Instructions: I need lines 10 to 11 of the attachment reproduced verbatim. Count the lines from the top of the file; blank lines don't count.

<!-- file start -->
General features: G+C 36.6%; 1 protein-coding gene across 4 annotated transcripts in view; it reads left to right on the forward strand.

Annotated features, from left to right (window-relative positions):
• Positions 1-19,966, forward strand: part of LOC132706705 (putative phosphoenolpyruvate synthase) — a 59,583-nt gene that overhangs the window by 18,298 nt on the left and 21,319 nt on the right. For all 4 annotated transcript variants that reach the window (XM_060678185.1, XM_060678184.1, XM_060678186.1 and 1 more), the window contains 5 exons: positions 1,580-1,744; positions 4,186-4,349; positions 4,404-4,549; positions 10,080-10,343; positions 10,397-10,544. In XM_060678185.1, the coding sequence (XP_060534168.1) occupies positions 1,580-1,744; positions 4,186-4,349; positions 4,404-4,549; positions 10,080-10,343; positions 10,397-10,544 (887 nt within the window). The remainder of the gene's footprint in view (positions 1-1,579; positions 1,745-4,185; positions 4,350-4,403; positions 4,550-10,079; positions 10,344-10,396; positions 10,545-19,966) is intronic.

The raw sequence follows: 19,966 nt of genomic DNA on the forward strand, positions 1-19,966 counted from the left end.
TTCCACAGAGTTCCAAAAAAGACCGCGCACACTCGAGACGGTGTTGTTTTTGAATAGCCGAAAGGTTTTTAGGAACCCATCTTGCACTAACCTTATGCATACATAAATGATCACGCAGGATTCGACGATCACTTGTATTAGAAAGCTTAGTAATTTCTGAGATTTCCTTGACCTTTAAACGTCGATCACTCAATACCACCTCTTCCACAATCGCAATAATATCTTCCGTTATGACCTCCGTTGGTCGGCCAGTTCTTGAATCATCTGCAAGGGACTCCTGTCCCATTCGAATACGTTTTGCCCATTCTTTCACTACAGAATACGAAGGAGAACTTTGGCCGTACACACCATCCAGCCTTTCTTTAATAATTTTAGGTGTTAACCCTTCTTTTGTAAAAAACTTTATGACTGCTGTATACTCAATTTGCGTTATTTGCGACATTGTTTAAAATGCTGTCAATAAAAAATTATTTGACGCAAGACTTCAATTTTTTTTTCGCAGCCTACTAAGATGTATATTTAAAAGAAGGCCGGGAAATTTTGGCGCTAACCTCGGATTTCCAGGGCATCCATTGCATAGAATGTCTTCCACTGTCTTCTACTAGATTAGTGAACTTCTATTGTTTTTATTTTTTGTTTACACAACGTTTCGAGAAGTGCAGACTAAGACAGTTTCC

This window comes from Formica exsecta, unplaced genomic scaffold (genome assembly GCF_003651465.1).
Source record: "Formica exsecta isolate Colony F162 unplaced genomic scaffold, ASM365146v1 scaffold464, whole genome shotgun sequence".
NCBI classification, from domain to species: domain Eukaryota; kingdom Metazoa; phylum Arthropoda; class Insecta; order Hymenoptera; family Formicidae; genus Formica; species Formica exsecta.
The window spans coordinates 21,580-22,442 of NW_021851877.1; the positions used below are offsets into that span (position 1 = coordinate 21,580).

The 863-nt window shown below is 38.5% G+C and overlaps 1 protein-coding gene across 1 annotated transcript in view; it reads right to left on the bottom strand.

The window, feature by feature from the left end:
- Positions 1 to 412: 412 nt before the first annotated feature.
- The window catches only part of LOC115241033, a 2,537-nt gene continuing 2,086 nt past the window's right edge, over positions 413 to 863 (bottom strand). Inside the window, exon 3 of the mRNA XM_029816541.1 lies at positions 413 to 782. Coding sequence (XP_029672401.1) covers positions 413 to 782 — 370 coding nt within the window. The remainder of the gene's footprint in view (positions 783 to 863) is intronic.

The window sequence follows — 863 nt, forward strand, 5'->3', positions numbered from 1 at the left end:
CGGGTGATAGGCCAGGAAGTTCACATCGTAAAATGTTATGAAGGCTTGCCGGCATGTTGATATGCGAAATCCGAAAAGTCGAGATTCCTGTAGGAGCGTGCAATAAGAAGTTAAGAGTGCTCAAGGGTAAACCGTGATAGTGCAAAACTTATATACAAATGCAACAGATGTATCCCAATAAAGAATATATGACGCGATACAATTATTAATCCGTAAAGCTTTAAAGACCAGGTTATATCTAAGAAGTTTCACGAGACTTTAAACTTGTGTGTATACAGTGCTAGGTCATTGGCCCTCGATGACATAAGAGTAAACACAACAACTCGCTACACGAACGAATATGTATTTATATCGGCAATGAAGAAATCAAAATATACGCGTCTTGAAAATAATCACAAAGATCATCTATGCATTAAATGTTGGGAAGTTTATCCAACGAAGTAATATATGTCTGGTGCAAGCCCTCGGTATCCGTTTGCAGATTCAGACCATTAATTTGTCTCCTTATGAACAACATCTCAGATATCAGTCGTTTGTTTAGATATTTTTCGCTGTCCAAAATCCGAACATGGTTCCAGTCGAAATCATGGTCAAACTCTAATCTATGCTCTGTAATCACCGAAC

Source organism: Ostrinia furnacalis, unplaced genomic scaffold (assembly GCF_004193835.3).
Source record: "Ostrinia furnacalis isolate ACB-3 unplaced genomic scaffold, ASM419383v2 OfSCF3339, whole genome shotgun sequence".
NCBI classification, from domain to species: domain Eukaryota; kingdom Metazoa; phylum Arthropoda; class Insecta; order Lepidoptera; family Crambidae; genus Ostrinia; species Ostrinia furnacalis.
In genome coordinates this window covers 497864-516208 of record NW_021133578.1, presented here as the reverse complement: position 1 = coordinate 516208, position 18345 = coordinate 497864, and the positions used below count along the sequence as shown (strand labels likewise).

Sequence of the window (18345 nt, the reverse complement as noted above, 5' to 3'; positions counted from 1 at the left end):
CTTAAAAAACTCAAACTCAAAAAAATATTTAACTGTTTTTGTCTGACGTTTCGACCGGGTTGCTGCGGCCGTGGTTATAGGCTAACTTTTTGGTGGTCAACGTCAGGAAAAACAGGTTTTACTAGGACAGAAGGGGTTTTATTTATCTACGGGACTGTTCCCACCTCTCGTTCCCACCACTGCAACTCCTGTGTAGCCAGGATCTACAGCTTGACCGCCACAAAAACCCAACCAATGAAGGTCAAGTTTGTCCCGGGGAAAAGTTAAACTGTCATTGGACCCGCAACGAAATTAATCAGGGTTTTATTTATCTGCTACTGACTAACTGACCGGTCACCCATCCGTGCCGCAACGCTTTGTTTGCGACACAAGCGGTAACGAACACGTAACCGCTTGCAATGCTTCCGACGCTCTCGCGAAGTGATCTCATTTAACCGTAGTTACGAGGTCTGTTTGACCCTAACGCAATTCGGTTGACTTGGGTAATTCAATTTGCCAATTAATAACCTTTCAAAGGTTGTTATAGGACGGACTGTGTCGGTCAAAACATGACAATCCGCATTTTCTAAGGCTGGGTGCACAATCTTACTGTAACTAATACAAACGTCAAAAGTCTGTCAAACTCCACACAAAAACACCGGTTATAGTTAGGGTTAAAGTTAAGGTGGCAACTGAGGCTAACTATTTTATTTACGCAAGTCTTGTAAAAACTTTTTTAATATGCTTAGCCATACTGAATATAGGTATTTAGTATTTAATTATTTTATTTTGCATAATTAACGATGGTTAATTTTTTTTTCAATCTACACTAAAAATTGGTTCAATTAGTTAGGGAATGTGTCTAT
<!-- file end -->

The 863-nt window shown below is 38.5% G+C and overlaps 1 protein-coding gene across 1 annotated transcript in view; it reads right to left on the bottom strand.

The window, feature by feature from the left end: